Great value
Valve tone from a solid-state
Dynamic reverb and dirty channels
2-channels design
It’s pretty heavy!
Footswitch not included

A quick tip: single-coil pickups sound very bright, which means you might want to turn the treble knob on the clean channel down a bit. And don’t forget to also adjust the reverb: plate works wonders with post-rock, while the more jazzy solos and rhythms will benefit from the spring reverb.

The Dirty Channel: Just As Gritty?

The Orange CR60C can handle whatever you through its way. All that’s left for you to do is set the various knobs right. The dirty channel is also quite impressive. The sounds it makes resemble the Rockerverb. You can go from just a tiny bit of grit to an all-out rock show with “crying” guitars. With modest gain levels, a very pleasing sizzle comes to the surface. It goes great with single-coil pickups but might ruin everything with a different setup. When the gain knob is pushed to the limit, the tone becomes a bit jangly. If that’s the case with your guitar, cut on treble a bit or boost the low-end frequencies with the bass knob.

If you have a solid overdrive pedal in the room, don’t be shy to plug it in. It might be just what the doctor ordered. As always, the process of finding the perfect tone can take up all of your time. So, don’t rush anything and let the Orange Crush CR60C open itself up to you. Experiment with your pedals and guitar collection until you come across the best combination. The CR60C comes with a very wide, open tone. The CR120C might have a bit more character, but if you play around with the settings on the 60-Watt amplifier, I’m sure you’ll come up with a really great tone. And that’s it for my Orange Crush 60C review. Check out the videos on YouTube to hear this amp at work.

Summing Up

Alright, now it’s time to sum everything up.

  • The Crush Pro series came out in 2013 and instantly proved to the whole world that Orange has what it takes to compete with the best of the best. These stage-friendly, solid-state amps are both affordable and reliable – those are the most important aspects of any musical equipment. These guys perfected the analog technology and created a true masterpiece.
  • Add a great level of versatility, a rich, warm tone, and the classic Orange standards of quality, and you’ll get one the finest amplifiers in history.
  • The Clean channel begins to “sing” as you turn up the volume knob, resulting in a soulful vibe.
  • The Dirty channel, in turn, comes with not 1, but 4 stages of gain, offering the users unlimited options.
  • Craving for that gritty tone to wake up your lazy neighbors? Now you know how to do that! The CR120C was built on the foundation of the CR60C. While the circuitry is the same in both amps, the bigger brother boasts a 120-Watt output section.

What does the additional power give in real life, you might ask? Well, how about more clean, precise headroom at peak levels? In every regard, this elder bro is a more professional piece of equipment, one that will serve you for long years and never disappoint.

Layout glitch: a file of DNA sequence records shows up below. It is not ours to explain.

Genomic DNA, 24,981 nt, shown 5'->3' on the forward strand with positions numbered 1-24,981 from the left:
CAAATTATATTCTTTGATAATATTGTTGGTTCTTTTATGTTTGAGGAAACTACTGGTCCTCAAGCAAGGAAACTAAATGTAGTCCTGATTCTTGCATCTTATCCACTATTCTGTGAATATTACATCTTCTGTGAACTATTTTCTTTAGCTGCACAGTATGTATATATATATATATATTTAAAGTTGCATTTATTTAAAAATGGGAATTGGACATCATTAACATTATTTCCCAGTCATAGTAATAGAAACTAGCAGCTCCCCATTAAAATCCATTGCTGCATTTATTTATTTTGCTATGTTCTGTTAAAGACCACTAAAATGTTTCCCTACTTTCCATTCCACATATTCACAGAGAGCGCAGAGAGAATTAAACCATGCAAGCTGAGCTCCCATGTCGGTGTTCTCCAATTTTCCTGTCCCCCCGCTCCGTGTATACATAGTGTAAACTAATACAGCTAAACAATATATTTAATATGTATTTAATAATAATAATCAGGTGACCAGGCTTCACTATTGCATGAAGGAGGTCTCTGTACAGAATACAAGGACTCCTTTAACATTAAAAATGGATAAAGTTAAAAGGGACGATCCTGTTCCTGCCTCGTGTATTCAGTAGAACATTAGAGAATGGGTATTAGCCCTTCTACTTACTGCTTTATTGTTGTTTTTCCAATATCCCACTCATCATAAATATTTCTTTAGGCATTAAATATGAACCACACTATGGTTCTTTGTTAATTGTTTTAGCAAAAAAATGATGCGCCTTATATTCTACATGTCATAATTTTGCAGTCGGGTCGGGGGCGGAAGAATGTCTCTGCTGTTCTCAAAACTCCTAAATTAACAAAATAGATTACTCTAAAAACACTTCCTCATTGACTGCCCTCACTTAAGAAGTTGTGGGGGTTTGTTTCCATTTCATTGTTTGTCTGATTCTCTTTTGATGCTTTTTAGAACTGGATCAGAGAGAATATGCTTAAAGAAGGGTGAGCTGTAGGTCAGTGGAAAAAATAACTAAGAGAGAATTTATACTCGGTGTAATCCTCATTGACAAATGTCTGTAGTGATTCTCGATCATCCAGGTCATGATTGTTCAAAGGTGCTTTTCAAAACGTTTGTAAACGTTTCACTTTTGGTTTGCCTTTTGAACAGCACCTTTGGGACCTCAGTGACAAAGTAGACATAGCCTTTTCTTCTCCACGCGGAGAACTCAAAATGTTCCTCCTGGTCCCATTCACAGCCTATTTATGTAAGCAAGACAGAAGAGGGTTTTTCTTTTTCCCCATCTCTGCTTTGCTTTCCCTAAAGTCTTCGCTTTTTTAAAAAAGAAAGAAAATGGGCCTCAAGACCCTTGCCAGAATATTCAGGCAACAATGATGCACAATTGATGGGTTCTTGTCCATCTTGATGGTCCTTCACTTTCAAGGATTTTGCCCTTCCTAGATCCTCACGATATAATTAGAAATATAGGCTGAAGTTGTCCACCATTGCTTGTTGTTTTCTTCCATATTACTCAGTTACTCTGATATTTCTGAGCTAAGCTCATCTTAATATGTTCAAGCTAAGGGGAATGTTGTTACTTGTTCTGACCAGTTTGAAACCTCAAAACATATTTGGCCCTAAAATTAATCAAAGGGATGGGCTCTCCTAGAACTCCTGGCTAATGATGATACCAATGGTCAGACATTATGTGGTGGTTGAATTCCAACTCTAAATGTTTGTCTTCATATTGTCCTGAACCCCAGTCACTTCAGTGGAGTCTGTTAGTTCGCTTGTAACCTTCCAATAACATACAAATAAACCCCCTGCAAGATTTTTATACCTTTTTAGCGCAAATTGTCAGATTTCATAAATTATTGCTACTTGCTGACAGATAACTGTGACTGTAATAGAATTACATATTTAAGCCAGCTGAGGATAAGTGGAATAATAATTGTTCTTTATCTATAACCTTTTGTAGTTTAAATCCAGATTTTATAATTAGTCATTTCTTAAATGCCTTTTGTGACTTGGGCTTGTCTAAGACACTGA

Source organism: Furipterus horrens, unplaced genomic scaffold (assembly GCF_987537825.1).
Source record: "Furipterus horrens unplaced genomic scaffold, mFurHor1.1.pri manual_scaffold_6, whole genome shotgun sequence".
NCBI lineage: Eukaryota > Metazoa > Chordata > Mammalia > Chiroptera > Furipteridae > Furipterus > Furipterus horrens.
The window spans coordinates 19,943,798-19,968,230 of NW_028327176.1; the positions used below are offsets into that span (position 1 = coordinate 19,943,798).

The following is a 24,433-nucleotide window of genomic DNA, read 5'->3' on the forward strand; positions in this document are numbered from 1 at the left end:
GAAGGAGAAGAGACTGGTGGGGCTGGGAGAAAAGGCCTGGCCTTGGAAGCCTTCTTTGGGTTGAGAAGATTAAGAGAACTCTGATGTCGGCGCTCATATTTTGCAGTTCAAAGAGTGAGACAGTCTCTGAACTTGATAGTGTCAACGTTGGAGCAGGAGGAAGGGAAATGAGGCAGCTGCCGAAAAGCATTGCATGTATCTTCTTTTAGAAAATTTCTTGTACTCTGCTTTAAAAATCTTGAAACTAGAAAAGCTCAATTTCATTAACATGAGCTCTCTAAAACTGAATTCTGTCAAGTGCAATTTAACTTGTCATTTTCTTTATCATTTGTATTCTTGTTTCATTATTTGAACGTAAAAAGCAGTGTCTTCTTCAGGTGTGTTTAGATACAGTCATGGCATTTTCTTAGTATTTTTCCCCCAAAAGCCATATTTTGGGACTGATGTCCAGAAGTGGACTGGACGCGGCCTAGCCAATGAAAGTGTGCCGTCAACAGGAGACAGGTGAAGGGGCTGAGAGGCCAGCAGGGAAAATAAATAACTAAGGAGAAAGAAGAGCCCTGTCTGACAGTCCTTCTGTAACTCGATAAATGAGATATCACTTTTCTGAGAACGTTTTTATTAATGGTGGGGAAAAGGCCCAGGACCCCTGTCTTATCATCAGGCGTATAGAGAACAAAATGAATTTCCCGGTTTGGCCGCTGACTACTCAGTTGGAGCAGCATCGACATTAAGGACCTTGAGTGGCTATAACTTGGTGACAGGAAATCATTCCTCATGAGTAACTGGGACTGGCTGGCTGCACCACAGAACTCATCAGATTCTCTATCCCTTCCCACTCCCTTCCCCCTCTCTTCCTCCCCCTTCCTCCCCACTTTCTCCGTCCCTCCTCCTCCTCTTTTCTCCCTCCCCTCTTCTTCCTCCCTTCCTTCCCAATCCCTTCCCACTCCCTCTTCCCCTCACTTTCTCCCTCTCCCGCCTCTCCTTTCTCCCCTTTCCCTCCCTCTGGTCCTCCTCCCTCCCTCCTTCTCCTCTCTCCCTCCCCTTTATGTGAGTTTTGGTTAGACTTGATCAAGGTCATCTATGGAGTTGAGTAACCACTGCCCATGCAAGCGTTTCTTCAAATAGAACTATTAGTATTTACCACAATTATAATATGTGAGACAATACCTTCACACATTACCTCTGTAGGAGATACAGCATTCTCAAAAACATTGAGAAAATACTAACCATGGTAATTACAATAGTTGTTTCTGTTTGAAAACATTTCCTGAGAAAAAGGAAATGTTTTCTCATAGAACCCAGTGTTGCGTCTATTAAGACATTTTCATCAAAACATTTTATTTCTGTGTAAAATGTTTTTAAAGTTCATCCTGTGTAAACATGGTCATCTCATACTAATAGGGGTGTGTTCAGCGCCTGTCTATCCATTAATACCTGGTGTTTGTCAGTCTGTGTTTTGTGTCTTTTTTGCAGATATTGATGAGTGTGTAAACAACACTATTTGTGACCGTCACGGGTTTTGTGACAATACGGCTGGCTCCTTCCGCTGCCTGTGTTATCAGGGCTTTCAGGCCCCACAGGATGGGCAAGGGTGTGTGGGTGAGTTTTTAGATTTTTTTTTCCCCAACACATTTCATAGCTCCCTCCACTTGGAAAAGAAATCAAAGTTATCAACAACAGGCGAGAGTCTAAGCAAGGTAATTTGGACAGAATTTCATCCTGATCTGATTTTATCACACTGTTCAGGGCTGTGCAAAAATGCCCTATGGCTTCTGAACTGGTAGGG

The mighty 2×12” speakers will fill out even the largest halls, turning the CR120C into a must-have for serious gigs. The CR60C comes with only one speaker, which is fine for smaller venues but might not be powerful enough to rock a bigger room. The only downside of the 120-Watt amp is that it’s 50% heavier and weighs 63.93 lbs. That’s 29 kilograms, which is still reasonable. As for the 120H, it weighs only 14.4 kilograms (31. 75 lbs.). At the end of the day, it doesn’t really matter how heavy the amps are. I’m really hoping that after this review you’ll get your priorities straight and will pick the Crush Pro that meets your needs the most.

1 Star2 Stars3 Stars4 Stars5 Stars (88 votes, average: 4.96 out of 5)

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6 Responses

  1. As a rule, everyone normally hate CR60/120, and I have no clue why…that’s clearly purpose-built solid state head that was designed from the ground up to have it's own sound, and you must be one new Jimmy Hendricks, If you want that sound rock enough.
  2. " This kind of amp consistently receives quite high praise. I'd like to try one particular out one day. Did you will have no guitars at all for quite a while???: ( Glad to hear most likely back in the fold mate!!!! The particular peavey looks sweet also!!! "
  3. Takamine... whatever the current version from the Japanese built pro collection is.. I have an old EF340sc and it sounds great connected in,
  4. Thanks! Yes, was guitarless for a few months there. I actually sold my last last.... April/May, iirc. The Capital t series Peaveys are probably the sole Peavey guitar I would ever before consider. They are really great axes. I'm looking around to join/start a band, but will be certainly sweet F-A in my location for hard rock/stoner rock and roll. I've had an advertising up for months (going to earlier last year) together with 0 replies that were well worth pursuing. It's been frustrating.
  5. I actually finally had the opportunity to quickly pull with some friends and really wide open this amp up. Now i'm really happy with the quality of sculpt and power this factor produces. My friend played alternated playing through a Marshall Pinks breaker and his Orange Matamp OR 100 #245. Our CR120 kept up with both these styles them and the tone the two sat well in and slice well into the mix, which can be some of the main issues We have always had with Low quality solid state amps. The particular CR120 doesn't do this in any way.
  6. How does it compare to any marshall 6100 which is wat i currently have, im somwat any beginner guitar, and i don't have too much money, the marshall is my dads yet he doesnt play any more so i use it for recording, but i want a amp thats good for gigging... the reason i dont bring my marshall is cuz i dont want it stollen, its somewhat special to me and my and dad